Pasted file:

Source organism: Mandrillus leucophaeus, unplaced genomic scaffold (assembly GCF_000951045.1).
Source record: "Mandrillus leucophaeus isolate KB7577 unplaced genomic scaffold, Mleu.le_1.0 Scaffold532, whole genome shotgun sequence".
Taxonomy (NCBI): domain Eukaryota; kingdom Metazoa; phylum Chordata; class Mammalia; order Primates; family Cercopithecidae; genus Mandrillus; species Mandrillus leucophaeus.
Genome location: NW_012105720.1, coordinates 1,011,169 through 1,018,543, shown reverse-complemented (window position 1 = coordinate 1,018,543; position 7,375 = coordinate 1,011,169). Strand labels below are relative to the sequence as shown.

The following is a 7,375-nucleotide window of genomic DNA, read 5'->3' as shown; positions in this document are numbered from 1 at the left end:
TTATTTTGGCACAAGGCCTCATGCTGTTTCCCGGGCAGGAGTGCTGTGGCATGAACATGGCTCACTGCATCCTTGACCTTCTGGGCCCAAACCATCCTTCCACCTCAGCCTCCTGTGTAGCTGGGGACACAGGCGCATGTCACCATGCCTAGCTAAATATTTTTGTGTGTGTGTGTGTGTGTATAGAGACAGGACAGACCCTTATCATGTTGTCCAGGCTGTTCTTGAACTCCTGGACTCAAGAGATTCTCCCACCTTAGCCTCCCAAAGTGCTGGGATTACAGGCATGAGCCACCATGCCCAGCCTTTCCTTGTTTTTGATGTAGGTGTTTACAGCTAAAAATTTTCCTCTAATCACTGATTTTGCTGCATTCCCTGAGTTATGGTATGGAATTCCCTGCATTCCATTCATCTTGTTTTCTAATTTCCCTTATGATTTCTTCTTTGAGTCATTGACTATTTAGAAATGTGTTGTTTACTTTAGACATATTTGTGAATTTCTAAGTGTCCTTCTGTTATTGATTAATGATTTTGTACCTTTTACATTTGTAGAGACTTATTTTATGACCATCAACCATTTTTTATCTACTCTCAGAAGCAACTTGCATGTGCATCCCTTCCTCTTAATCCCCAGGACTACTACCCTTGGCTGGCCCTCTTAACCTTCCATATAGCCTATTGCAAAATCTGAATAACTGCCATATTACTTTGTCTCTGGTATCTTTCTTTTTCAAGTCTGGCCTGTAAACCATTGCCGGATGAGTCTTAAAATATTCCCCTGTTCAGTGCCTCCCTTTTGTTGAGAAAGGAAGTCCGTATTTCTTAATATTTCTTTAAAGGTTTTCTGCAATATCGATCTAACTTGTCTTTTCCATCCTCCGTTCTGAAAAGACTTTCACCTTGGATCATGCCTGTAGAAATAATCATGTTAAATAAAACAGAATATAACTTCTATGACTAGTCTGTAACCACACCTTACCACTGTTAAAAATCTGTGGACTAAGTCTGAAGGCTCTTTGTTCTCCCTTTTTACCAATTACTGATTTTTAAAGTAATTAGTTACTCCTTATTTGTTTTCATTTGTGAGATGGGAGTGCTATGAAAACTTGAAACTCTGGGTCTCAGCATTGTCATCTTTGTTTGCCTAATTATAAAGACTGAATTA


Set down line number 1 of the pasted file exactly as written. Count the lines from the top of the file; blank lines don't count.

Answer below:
Source organism: Mandrillus leucophaeus, unplaced genomic scaffold (assembly GCF_000951045.1).